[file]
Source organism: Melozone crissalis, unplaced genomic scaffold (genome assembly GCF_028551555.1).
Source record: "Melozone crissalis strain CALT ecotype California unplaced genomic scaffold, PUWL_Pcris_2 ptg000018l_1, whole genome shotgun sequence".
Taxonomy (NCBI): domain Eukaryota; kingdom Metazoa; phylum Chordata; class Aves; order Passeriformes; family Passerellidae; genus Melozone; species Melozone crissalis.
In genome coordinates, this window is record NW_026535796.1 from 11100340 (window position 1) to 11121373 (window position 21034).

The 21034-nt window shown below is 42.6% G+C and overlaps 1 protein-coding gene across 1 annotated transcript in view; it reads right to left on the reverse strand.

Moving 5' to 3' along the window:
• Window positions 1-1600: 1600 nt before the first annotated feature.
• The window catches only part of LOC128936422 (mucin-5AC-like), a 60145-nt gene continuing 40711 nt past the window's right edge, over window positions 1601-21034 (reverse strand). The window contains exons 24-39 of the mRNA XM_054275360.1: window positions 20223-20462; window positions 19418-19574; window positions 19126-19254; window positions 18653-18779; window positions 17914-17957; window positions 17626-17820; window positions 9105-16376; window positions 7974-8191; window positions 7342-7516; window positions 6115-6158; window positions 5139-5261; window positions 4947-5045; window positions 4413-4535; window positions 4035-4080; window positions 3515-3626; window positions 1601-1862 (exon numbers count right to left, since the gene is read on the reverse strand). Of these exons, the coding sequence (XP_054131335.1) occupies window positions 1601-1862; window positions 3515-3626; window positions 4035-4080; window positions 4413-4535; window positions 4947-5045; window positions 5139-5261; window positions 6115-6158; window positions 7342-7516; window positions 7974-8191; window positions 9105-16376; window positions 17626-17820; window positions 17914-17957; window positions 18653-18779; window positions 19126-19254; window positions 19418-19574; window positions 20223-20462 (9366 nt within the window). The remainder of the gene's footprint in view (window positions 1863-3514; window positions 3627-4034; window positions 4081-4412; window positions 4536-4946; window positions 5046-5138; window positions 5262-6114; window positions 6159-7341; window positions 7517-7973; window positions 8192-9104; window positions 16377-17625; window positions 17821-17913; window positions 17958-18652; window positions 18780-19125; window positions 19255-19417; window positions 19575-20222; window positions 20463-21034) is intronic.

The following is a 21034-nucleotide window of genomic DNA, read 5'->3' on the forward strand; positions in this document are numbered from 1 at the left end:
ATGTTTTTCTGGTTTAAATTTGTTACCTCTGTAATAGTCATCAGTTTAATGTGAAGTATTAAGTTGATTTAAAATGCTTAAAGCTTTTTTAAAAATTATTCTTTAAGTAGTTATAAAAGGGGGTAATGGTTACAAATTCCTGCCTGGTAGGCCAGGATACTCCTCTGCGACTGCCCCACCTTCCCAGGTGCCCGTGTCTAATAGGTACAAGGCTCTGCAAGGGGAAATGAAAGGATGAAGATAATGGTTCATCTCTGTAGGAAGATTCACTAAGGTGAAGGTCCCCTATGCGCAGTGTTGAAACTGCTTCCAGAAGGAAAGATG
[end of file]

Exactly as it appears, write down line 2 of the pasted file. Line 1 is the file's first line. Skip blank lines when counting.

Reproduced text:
Source record: "Melozone crissalis strain CALT ecotype California unplaced genomic scaffold, PUWL_Pcris_2 ptg000018l_1, whole genome shotgun sequence".